Whale carcass set alight
9.4m humpback washed up on the Hamburg beach recently
A whale carcass was set alight and left burning in the parking lot of Hamburg’s blue flag beach at the weekend.
The 9.4m humpback whale washed up on the Hamburg beach on Wednesday, according to resident Tracey Mace.
East London Museum scientist Kevin Cole was on the scene on Friday and said he had advised municipal officials to cut up the carcass and bury it to remove it from the beach.
But according to Mace, the whale carcass was instead moved up to the beach’s parking lot and set alight on Friday afternoon.
Mace said: “I am absolutely livid with the municipality. On Friday afternoon, an excavator was brought in and they picked it up and moved it to the car park, not even 50m away.”
She said the whale carcass was placed over rubber tyres and petrol was poured over it before it was set alight.
“While the fuel was burning, some guys were hacking pieces off the whale.
“When I asked them what they were doing, they said they were cutting pieces off to sell to sangomas,” she said.
Ngqushwa local municipality spokesperson Ncumisa Cakwe said on Sunday the initial plan was to cut the carcass into smaller pieces and drop them into the ocean to replenish the ocean nutrient cycle.
“However we could not get a boat to do the task and the municipality had to act quickly as it was becoming a health hazard and a problem for the Blue Flag beach.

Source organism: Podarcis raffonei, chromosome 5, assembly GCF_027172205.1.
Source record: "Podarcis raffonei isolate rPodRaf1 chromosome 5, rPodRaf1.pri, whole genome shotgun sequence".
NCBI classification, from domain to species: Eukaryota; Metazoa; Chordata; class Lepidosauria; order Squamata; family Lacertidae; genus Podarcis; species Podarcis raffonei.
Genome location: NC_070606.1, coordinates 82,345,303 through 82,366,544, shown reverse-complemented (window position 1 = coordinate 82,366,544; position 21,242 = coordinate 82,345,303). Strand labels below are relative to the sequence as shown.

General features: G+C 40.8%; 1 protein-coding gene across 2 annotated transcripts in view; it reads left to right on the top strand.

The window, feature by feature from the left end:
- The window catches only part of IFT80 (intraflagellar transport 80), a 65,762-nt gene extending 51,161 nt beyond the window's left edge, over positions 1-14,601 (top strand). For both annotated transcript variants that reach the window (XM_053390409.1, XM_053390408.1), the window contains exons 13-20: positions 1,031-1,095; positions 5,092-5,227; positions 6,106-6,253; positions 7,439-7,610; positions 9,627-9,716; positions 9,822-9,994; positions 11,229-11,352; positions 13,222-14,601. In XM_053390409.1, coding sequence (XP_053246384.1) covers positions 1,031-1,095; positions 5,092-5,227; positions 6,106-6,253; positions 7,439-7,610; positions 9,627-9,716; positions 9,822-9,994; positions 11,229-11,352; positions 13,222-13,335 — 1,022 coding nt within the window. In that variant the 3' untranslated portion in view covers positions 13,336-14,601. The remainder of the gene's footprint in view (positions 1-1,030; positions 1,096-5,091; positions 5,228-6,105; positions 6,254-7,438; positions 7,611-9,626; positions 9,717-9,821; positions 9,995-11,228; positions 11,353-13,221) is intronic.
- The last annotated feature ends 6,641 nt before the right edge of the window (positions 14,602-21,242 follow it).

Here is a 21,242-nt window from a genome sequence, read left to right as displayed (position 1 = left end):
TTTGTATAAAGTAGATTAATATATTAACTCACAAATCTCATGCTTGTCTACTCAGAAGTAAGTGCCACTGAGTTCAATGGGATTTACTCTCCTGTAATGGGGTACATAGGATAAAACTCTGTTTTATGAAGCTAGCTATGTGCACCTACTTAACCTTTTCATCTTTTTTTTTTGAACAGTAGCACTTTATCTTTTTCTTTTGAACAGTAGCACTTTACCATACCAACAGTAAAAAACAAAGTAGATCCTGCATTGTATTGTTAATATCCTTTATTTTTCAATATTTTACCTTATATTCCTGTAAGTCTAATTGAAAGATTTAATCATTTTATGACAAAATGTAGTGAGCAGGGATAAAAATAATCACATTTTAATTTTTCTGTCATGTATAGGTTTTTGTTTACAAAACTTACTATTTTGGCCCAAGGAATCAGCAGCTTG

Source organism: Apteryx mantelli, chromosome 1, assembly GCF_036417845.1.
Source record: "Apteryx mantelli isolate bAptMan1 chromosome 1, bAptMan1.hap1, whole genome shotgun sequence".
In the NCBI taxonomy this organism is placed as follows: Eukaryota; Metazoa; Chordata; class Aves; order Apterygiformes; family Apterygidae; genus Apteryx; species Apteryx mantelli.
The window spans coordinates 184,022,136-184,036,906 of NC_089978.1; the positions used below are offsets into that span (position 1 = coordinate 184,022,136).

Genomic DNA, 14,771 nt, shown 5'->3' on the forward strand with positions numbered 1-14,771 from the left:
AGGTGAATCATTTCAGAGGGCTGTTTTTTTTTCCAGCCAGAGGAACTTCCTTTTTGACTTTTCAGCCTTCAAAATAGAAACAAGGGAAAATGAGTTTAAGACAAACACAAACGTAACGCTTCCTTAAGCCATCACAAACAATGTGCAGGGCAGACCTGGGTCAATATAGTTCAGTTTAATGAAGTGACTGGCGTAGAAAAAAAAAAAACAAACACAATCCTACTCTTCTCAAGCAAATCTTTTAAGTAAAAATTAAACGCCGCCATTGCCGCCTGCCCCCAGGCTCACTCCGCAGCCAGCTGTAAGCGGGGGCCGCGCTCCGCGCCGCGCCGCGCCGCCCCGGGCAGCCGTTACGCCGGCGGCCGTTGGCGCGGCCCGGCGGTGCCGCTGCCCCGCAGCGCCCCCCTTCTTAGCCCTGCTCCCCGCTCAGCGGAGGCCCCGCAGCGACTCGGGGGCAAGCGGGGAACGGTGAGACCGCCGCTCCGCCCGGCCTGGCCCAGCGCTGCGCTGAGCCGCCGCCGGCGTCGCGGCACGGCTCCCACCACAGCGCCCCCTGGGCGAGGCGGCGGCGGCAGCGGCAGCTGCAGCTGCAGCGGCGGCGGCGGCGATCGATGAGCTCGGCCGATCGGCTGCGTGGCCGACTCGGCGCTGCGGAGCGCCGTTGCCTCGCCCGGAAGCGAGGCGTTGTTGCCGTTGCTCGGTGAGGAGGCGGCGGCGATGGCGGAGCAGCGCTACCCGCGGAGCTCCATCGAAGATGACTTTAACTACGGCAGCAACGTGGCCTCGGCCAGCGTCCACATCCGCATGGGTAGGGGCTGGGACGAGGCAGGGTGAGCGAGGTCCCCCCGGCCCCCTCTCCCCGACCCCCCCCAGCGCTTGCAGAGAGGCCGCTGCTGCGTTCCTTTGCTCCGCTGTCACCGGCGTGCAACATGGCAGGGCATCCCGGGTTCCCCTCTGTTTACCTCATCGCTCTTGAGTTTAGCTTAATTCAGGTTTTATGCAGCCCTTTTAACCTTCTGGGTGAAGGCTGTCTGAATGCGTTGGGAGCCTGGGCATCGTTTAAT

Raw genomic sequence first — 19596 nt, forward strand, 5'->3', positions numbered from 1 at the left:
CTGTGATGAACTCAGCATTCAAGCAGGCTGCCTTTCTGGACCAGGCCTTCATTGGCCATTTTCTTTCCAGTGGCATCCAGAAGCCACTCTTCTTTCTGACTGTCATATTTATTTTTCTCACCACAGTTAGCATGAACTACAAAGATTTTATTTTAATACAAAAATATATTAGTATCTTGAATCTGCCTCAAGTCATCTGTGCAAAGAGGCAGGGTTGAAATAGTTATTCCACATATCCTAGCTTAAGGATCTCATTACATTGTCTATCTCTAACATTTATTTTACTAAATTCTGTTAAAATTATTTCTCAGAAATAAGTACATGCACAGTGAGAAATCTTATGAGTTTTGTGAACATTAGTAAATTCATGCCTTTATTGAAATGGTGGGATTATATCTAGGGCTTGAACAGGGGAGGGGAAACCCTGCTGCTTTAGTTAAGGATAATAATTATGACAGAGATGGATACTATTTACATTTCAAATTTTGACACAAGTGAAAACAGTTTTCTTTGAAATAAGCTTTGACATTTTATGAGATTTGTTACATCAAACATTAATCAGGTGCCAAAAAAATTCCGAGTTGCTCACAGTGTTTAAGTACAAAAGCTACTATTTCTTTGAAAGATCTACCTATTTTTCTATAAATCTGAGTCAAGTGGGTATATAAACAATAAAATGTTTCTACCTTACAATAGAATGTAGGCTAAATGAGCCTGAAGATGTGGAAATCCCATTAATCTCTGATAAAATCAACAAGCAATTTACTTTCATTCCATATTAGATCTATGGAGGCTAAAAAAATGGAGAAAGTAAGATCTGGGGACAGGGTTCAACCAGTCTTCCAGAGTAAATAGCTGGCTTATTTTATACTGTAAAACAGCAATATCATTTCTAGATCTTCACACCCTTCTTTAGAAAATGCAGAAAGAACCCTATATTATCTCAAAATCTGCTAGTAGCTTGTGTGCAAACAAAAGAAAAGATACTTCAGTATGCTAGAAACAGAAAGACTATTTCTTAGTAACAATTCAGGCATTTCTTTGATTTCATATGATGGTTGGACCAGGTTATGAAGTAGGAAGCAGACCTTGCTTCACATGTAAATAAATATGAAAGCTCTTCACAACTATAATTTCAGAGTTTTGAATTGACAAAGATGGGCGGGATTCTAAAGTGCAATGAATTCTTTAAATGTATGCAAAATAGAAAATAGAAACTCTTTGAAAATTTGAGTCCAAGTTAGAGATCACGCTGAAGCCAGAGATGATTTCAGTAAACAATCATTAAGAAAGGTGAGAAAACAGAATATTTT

“The other option was to transport it to a landfill site and bury it but the site at Peddie is not suitable for such a thing.
“The only option was to first incinerate it and then transport the ashes to the landfill.
“The car park was chosen because there was no suitable truck available at the time to transport the carcass.
“The remnants of the carcass and the contaminated sand are being transported to the landfill. We tried our best to ensure public safety,” she said.
In videos and photographs sent to the Daily Dispatch by Mace, the half burnt carcass was still smoking in the parking lot on Sunday morning.
Mace said after sending queries to Ngqushwa municipality authorities, she was told the municipality did a feasibility study and found that burying the carcass would have been too costly.
Cole said: “I advised them that cutting it up and burying it would be the best course to take and that is what was agreed on, so it came as a surprise when I was contacted and told that they were burning the carcass.”
He said the burning blubber posed various threats, but the most damming was the environmental damage it could do.
“It’s a Blue Flag public beach so to have a whale carcass burning right in the parking lot is definitely a hazard.
“There is a high fat content in a whale’s blubber so once its ignited who knows how long it could burn for?
“If it were in a controlled environment, it would be a different story, but there is no way of making sure that the fire doesn’t spread to the dune forest nearby.
“We also haven’t had a lot of rainfall, so the added dryness makes it a bigger fire hazard and danger to the environment,” Cole said.
Cole said he would be calling for an investigation into the action taken by the municipality to burn the whale carcass as he believed that it had not been sanctioned properly.